Government Regulation of Railway Rates: A Study of the Experience of the United States, Germany, France, Austria-Hungary, Russia, and Australia

By Hugo Richard Meyer | Go to book overview

for the purpose of making such through rates on freight as would promote the free exchange of goods. On the other hand, this refusal of the several European State railway systems to coöperate with one another is one of the most characteristic outcomes of the State ownership and the State management of the railways. It seems to be impossible for a State that is engaged in fostering industries by means of protection to refrain from regulating the railway rates with a view to supplementing the protective tariff. It is not a mere coincidence that Great Britain, the great exponent of free trade, should be the only country of Europe that has steadfastly refused to regulate railway rates with a view to checking imports.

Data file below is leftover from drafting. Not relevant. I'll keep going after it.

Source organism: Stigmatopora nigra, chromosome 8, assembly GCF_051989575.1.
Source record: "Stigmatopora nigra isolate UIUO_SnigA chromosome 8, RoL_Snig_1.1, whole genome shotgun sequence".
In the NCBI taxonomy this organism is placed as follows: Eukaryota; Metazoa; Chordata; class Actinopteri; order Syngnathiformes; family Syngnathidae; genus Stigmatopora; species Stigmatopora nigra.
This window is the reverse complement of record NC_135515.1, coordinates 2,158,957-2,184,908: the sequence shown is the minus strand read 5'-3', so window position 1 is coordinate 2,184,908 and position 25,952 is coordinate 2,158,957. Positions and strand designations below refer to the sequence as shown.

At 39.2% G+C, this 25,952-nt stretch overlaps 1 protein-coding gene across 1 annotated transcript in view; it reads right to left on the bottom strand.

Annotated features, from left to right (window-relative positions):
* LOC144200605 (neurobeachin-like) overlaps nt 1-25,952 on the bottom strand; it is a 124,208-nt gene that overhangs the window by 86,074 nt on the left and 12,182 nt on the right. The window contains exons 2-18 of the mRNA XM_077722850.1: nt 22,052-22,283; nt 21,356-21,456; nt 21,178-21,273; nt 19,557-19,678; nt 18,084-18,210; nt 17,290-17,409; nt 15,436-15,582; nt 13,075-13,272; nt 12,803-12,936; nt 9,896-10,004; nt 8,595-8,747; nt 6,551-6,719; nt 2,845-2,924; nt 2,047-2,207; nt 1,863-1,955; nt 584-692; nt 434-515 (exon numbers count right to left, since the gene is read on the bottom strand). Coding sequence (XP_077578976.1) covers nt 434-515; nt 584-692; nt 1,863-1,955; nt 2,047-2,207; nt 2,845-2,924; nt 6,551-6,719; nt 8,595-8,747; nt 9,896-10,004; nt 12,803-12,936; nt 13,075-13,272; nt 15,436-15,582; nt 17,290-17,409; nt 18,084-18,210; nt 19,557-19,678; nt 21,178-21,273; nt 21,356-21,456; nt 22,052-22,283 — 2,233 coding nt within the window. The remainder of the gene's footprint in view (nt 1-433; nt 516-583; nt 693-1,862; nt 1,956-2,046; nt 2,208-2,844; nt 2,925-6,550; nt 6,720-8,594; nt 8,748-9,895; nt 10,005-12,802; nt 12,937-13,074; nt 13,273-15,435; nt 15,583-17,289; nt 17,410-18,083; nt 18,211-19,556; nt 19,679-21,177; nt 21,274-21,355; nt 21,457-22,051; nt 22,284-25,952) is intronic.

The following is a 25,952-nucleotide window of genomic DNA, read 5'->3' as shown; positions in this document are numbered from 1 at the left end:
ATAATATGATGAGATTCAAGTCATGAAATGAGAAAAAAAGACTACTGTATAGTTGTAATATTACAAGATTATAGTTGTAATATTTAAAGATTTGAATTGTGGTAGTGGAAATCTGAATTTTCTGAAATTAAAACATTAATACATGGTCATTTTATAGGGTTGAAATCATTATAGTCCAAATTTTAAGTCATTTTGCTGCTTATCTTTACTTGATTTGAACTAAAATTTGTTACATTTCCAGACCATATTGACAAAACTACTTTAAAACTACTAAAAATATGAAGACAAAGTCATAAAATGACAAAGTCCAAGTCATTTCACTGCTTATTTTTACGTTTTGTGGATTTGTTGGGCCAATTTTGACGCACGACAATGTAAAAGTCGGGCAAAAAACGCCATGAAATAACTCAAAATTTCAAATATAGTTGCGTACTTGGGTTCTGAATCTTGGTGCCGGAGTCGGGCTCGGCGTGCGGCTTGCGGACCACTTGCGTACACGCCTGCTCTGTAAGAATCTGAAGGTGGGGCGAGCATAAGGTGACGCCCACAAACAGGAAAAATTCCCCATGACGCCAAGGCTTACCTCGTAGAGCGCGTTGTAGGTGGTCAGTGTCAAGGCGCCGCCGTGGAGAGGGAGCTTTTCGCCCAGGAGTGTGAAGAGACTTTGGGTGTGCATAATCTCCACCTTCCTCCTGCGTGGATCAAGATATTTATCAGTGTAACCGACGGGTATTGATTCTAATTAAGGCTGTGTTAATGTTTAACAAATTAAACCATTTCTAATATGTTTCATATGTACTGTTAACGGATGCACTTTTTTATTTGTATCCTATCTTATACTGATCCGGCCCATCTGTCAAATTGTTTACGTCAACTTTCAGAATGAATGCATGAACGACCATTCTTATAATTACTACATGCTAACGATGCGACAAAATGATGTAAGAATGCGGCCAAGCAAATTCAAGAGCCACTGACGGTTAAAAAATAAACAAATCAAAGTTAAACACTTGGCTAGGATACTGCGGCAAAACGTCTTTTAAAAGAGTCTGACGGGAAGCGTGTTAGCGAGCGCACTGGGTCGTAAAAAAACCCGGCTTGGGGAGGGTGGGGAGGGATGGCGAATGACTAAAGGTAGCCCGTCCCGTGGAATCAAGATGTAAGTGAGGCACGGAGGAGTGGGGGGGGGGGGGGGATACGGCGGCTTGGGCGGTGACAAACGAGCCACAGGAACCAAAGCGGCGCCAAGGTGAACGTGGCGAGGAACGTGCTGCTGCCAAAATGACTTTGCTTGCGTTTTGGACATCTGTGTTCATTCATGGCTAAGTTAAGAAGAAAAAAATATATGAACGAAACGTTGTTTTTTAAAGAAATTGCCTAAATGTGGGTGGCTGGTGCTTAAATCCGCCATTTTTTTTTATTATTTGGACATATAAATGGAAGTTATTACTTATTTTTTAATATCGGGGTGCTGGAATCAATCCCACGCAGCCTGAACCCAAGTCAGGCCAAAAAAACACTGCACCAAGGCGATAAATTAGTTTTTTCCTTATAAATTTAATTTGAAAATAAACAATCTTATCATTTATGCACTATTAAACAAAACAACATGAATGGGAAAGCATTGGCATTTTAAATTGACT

In 1879 Prussia entered upon the policy of State ownership, and in 1880 the Prussian Government broke off the arrangements under which the railways of Prussia had cooperated with those of Austria and Hungary, for the purpose of making such rates as would enable the grain of the Danubian countries to go to England by rail and sea, by way of Stettin and Hamburg. The Austro-Hungarian railways tried to save themselves by transferring the grain of eastern Europe to the Elbe at Laube-Tetschen and Aussig, the head of navigation on the Elbe for vessels carrying average loads of 300 to 400 tons. But the competition of the American grain in Liverpool soon

Prussia refuses to
promote Trans-
cantinental Traffic

-134-

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